Susceptibility to post-traumatic stress disorder could be partially determined by gene variants, says a study.
A US team looked at the DNA from 200 members of 12 families who survived the 1988 Armenian earthquake.
It found those who carried two gene variants which affect the production of serotonin – which affects mood and behaviour – were more likely to display symptoms of PTSD.
The research is published in Journal of Affective Disorders.
PTSD can arise after any kind of experience that causes trauma, whether that be in war, after a natural disaster or because of child abuse or sexual assault.
Symptoms can include flashbacks, feeling emotionally numb or hyper-alert to danger, and avoiding situations that act as reminders of the original trauma.
It is estimated that up to 3% of the general population is likely to be affected by PTSD at some point.
The Armenian earthquake, which had a magnitude of 7.1, occurred on 7 December 1988. It hit the northern part of Armenia, which was then part of the Soviet Union. It killed at least 25,000 people.
All those who took part in the study had experienced the earthquake, 90% saw dead bodies and 92% saw people who had been seriously injured.
They also undertook a recognised assessment to evaluate what, if any, PTSD symptoms they had experienced.
When the University of California, Los Angeles (UCLA) researchers analysed the Armenian families’ DNA, they saw that those who had experienced more PTSD symptoms were more likely to have two specific gene variants – TPH1 and TPH2.
Dr Armen Goenjian, a research professor of psychiatry who led the work, said: “We suspect that the gene variants produce less serotonin, predisposing these family members to PTSD after exposure to violence or disaster.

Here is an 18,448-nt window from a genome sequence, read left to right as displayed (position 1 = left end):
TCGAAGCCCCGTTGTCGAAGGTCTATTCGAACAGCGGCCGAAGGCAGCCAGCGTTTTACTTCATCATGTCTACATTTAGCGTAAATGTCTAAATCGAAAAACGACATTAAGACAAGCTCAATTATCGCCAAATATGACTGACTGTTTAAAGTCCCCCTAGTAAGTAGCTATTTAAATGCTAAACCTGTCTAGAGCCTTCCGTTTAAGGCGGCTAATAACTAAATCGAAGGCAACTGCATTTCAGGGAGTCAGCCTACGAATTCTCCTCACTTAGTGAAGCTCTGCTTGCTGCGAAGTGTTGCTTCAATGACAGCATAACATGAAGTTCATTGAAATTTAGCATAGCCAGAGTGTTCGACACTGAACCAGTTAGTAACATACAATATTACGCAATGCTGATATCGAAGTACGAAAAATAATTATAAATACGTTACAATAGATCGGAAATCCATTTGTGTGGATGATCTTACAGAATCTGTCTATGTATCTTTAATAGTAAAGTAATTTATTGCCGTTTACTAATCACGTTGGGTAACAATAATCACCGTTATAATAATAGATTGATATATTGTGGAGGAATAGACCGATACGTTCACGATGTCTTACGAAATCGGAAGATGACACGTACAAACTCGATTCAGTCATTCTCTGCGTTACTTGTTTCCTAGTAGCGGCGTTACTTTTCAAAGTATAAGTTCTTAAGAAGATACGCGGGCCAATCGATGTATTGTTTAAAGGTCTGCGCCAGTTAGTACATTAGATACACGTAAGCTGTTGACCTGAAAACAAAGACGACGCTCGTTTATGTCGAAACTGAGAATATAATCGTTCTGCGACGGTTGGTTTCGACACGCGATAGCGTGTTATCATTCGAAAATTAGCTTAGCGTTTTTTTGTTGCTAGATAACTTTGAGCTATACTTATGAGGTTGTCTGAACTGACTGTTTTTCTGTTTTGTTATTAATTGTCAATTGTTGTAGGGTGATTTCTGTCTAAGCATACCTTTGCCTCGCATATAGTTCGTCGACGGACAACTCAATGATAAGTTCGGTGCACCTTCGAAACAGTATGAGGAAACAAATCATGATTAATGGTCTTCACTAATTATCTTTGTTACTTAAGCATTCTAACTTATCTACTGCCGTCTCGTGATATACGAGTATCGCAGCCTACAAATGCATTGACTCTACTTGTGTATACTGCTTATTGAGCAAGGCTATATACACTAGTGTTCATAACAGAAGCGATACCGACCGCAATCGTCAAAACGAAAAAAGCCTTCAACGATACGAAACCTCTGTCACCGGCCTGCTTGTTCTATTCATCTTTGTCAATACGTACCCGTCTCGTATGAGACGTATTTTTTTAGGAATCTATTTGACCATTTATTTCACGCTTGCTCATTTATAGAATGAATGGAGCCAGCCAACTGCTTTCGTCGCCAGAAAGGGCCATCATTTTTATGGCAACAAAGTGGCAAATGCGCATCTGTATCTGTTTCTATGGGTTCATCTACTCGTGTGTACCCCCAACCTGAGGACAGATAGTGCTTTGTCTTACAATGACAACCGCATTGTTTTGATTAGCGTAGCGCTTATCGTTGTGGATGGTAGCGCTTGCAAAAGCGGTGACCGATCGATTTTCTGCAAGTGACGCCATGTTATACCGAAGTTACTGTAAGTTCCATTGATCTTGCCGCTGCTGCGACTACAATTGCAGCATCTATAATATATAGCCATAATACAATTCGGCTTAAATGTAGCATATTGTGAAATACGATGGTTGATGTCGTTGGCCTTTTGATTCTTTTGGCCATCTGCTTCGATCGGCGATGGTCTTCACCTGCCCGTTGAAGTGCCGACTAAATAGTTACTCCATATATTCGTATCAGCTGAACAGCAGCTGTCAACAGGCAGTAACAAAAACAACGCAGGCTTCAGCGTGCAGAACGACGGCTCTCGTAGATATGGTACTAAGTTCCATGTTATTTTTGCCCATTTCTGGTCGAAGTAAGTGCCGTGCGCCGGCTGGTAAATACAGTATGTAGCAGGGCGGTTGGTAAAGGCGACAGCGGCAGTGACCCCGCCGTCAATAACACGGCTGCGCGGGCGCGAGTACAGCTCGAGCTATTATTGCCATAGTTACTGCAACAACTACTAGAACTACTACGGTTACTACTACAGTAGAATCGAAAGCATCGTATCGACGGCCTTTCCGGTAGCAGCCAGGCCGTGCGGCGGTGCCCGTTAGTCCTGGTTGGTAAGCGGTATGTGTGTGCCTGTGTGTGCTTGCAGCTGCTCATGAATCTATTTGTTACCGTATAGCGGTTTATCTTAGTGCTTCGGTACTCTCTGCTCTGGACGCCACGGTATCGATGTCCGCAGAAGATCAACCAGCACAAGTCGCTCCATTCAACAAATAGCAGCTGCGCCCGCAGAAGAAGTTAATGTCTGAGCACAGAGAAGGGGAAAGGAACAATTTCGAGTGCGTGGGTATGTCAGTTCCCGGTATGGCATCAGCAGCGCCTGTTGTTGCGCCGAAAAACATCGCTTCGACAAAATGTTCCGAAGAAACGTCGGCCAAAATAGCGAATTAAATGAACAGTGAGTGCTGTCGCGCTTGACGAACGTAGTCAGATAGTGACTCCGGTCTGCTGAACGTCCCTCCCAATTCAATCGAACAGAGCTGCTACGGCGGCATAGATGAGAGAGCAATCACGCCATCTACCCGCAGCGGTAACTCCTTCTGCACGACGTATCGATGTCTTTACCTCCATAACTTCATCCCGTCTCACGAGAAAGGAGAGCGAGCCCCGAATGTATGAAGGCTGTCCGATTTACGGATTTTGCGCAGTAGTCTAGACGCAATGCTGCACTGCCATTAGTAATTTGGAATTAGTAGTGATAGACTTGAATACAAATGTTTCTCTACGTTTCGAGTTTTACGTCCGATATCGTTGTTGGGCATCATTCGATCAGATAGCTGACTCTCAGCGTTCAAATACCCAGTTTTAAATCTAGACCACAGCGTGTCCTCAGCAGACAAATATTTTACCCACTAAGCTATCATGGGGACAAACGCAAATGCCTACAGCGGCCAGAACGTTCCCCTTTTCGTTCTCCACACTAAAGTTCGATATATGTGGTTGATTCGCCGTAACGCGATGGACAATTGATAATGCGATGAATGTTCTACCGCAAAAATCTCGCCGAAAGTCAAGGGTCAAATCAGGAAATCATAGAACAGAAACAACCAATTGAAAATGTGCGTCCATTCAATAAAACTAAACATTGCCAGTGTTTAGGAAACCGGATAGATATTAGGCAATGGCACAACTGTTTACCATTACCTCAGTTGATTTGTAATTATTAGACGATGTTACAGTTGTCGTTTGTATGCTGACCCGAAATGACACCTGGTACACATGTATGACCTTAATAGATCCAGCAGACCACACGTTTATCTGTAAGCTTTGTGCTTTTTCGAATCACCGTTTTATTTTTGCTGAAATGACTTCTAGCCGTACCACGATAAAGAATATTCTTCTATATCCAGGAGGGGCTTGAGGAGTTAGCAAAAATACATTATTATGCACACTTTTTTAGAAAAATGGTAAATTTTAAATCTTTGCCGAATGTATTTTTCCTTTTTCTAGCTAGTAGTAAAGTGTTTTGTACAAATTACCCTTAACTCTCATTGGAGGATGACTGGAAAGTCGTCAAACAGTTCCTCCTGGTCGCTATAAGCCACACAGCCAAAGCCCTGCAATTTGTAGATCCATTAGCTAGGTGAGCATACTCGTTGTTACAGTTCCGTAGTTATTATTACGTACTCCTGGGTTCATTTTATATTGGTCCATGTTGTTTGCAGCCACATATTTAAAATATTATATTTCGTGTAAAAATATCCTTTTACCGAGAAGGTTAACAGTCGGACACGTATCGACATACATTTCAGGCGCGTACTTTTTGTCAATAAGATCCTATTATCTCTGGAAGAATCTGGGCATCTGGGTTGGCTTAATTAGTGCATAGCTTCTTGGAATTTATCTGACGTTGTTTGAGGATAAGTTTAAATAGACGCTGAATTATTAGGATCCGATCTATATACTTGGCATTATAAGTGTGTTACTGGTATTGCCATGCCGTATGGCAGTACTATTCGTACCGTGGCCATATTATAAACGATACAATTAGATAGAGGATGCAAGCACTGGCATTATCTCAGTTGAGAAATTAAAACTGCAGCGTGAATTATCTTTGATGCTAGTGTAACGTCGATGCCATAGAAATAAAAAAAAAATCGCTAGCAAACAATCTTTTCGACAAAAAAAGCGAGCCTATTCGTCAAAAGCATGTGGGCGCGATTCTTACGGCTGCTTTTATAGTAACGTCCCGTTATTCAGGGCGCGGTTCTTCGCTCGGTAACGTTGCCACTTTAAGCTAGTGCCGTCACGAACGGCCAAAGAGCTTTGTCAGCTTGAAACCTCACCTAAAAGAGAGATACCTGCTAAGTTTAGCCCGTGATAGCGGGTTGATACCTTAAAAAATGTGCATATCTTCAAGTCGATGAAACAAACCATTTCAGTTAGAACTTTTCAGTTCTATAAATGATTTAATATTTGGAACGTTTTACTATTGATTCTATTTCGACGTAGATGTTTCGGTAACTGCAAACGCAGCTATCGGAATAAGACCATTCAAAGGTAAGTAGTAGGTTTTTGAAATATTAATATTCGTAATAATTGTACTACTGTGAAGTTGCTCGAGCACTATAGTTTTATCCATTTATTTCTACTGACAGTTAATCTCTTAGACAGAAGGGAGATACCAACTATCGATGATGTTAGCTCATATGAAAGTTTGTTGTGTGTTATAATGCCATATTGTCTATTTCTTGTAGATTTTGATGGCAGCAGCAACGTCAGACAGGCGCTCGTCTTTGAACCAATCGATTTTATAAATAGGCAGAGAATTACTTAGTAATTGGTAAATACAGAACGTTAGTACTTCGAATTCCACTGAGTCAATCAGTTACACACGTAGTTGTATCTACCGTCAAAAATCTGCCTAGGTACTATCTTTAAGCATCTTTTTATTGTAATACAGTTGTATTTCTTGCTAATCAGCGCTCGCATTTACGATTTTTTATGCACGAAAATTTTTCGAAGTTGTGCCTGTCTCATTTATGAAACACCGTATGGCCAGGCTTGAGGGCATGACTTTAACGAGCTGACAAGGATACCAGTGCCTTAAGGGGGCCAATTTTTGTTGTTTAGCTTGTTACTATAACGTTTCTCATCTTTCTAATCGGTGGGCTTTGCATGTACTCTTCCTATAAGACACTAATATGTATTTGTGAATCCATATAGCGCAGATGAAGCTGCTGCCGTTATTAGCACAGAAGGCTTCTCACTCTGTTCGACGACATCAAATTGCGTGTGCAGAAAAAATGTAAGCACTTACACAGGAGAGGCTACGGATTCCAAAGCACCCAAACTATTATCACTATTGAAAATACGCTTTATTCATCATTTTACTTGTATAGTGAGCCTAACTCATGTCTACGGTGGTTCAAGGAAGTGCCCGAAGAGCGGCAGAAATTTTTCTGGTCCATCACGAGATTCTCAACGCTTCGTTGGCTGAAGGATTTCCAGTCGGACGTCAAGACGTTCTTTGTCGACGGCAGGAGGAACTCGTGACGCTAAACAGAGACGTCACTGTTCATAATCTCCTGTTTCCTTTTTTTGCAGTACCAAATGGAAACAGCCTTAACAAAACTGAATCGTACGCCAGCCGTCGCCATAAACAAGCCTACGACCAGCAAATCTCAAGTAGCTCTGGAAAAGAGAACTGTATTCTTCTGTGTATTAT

“Our next step will be to try and replicate the findings in a larger, more heterogeneous population.”
But he said that, if larger studies did confirm the finding, they could eventually lead to new ways to screen people at risk of PTSD, and target specific medicines for preventing and treating the disorder.
Dr Goenjian added: “A diagnostic tool based upon TPH1 and TPH2 could enable military leaders to identify soldiers who are at higher risk of developing PTSD, and reassign their combat duties accordingly.
“Our findings may also help scientists uncover alternative treatments for the disorder, such as gene therapy or new drugs that regulate the chemicals responsible for PTSD symptoms.”
Psychologist Dr Jennifer Wild, who is an expert in PTSD, said the finding was significant, but it would be “premature” to give it too much emphasis.
She added: “The link between the gene variant and PTSD is strong, which is promising in terms of guiding future research and possibly leading to a genetic screening test.
“But the gene variant discovered in the study only accounted for a small proportion of PTSD symptoms in sufferers. Psychological factors, such as past history of trauma or a trait called neuroticism, tend to predict PTSD with much greater precision and they are less costly to assess.”
And she said that the fact people were asked to think back to their experiences – rather than studied while they were experiencing them – was also problematic.
The commonly used antidepressants SSRIs (selective serotonin re-uptake inhibitors) improve mood by prolonging the effect of serotonin in the brain by slowing its absorption by brain cells.
But Dr Wild said the recommended treatment for PTSD was psychological therapy, and that SSRIs were not recommended in the UK for PTSD treatment.